Smith says that too many people in the community are waiting for someone else to act on the issue and that “disbelief caused them to freeze,” he said. He says that he became so entrenched in the issue because there were so many people who just froze, saying that he is “not a big fan of taxing vice to promote virtue.”

Other Klickitat County residents embrace the retail marijuana stores, perhaps none more than Margie Lemberger—retired pharmacist and owner of Margie’ s Pot Shop in Bingen. Lemberger chose to open a marijuana store because the climate for growing marijuana in Klickitat County is excellent and starting a personal business was her goal after retiring, she says.

Some definite hurdles to get over have included not being able to advertise as desired and not having enough growers when first opening to keep the shelves stocked, Lemberger says. However, the store now has multiple reliable growers and is able to advertise more effectively and with fewer restrictions.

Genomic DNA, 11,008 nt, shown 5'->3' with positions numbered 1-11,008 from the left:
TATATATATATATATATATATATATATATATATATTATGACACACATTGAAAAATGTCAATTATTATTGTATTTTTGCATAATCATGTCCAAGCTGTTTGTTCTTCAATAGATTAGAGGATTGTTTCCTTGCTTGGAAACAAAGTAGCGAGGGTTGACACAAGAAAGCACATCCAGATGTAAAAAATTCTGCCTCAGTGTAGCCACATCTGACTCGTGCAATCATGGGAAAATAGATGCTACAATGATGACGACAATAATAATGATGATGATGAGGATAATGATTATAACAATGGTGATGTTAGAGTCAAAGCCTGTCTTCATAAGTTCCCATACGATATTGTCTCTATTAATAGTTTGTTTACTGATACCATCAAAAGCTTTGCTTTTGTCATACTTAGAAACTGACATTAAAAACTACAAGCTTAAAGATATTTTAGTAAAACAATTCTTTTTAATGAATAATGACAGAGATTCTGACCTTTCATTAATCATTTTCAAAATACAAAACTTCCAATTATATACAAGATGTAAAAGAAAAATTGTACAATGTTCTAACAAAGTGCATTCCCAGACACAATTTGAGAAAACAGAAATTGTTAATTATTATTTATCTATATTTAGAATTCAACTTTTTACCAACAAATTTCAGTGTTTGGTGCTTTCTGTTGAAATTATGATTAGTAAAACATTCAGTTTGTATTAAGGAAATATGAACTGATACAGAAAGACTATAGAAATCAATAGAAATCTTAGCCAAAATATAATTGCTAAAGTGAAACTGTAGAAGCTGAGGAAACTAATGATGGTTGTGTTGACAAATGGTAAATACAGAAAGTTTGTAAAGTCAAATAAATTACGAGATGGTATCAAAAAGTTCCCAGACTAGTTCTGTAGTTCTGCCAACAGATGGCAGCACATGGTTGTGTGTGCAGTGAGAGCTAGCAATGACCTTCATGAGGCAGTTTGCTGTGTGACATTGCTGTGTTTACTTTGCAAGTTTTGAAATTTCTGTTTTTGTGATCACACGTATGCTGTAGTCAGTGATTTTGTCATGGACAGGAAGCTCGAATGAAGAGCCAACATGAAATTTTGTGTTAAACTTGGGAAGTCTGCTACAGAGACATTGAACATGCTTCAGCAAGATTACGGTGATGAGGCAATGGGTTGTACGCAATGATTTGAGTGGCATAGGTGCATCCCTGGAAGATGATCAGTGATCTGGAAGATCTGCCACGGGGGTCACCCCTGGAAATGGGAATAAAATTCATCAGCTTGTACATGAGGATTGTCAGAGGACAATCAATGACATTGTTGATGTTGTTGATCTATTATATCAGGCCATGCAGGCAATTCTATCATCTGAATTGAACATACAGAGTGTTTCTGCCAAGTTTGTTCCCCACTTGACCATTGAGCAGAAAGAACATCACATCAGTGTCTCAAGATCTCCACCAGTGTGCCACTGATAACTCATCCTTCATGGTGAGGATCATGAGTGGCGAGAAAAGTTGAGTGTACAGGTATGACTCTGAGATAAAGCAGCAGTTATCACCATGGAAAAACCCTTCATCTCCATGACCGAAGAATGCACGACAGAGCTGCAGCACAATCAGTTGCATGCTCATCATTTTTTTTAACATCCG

Many growers were hesitant to supply a store that was surrounded by so much local controversy in Goldendale, but when Bingen openly embraced the shop growers were no longer hesitant, Lemberger said.

Bingen embraced the shop right from the beginning and it has been received very well, getting customers ranging “from lawyers to handymen,” Lemberger said. One thing she wishes that people knew was that her customers walk in “bright eyed and smiling” not staggering, and that the stereotype associated with marijuana use is wrong, Lemberger said.

Throughout Klickitat County, one town accepted the marijuana business with open arms; in the other, many people have fought to see to it that the marijuana industry does not expand further.

“As citizens we have to be more aware. It surprises me that the younger people don’t seem to be as concerned about it as the older people are,” Gail Schlosser said. Schlosser is one of many community members that believed an overwhelming majority of Klickitat County residents voted against I-502 in 2012, though the vote was marginal.